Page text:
Thanks to Jay at Cynical Bastard, I now have a translator link on my blog. He talked me through it. Thanks, Jay! So now the clamoring horde (the four of you) can read my blog in any language you like! Or not.
One of the things that reminds me of our favorite Southern city, Charleston, SC is sweet tea. For those of you who have never tasted it, this is iced tea made with a simple syrup. It is served cold with a slice of lemon and is sooo very refreshing. If made correctly, it is so sweet that it makes one's teeth actually ache! Since I cannot have caffeine and I best avoid sugar, I was faced with a dilemma, one that I think I have solved. I now have my own recipe for the best sweet tea and it's pretty healthy as well.
My secret? I use two (2) family-size Lipton decaf tea bags and eight (8) Good Earth decaf, green tea with lemon grass tea bags. I bring four (4) cups of water to an almost boil, put the tea bags in, add one and a half (1 1/2) cups of Splenda and let cool and steep. When it has cooled (or not if I'm really thirsty), I pour it into a gallon pitcher and fill it up with cold water.
Today Richard cooked the felafel I made yesterday. (He's my designated fry guy). The batter is easier to handle after it has cooled over night in the fridge. Here he is adding the felafel nuggets to the pan:
I usually serve felafel in pita bread, with chopped cucumber, chopped cilantro, lettuce, and green onion, and with a sauce of Greek style yogurt, tahini paste, lemon juice, salt and pepper. Some people really like the chick peas to be only coarsely ground. I don't. Some fry their felafel twice. I don't. Here's my recipe for felafel:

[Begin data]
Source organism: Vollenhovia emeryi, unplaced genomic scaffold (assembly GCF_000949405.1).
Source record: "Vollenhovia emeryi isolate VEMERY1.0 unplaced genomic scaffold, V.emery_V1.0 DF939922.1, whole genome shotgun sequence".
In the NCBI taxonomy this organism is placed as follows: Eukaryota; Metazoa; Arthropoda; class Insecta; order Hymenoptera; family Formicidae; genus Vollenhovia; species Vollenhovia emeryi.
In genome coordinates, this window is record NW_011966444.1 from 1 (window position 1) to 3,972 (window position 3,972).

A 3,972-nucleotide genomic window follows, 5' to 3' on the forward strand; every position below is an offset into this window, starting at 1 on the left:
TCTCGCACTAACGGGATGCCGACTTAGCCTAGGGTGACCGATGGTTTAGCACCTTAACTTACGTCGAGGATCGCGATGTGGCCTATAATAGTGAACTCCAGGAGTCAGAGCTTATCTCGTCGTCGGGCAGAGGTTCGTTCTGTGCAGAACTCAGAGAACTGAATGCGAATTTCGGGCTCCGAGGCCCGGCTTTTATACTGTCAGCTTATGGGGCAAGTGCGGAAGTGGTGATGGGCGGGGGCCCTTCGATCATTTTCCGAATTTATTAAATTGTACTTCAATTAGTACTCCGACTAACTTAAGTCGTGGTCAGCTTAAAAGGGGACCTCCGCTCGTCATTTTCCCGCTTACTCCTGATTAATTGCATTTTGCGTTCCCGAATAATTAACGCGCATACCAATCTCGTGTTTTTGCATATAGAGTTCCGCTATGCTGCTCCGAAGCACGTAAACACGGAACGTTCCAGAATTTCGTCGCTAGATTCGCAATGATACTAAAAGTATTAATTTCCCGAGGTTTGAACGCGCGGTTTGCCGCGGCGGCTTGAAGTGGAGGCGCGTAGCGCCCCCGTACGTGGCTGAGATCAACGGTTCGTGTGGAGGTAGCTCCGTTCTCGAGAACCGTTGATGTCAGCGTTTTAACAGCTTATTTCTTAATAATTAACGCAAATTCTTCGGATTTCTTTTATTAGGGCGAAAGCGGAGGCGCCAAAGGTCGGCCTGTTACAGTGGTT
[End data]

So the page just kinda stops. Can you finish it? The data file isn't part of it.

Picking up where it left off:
5 cups of canned chick peas, drained
1 teaspoon of chopped garlic
1 cup chopped green onion
1/2 teaspoon ground cumin
1/2 teaspoon ground turmeric
1/2 teaspoon ground white pepper
2 teaspoons of salt
2 beaten eggs
2 tablespoons of lemon juice
4 tablespoons of tahini paste
2/3 cup whole wheat or unbleached flour
Put everything EXCEPT the onion into a food processor. Process into a pretty smooth paste. Empty into a bowl; fold in green onions. Cover and let sit overnight in the refrigerator.
To form into balls or nuggets, wet your hands, roll into walnut-sized balls, dredge in flour, and drop into very hot (350-375) oil. I use peanut or canola oil. Fry on each side until golden brown. Drain on paper towels or brown paper bags.
This recipe probably serves about six (6).
- I am a retired English teacher and department head, the mother of three, grand mother of three, and have been married to the same man for 42 years. I subscribe to Dr. PM Forni's concept of Civility. I was born in South Philadelphia and grew up in the 'burbs. I love soft pretzels and cheesesteaks, the Phillies, the Eagles, and San Diego. I love being Mom, Aunt Kathy, Nona Kathy, and Teacher. I spend a lot of time in my gardens in the spring and summer, and in the winter I plan what I'm going to plant. I also am an avid reader and photographer.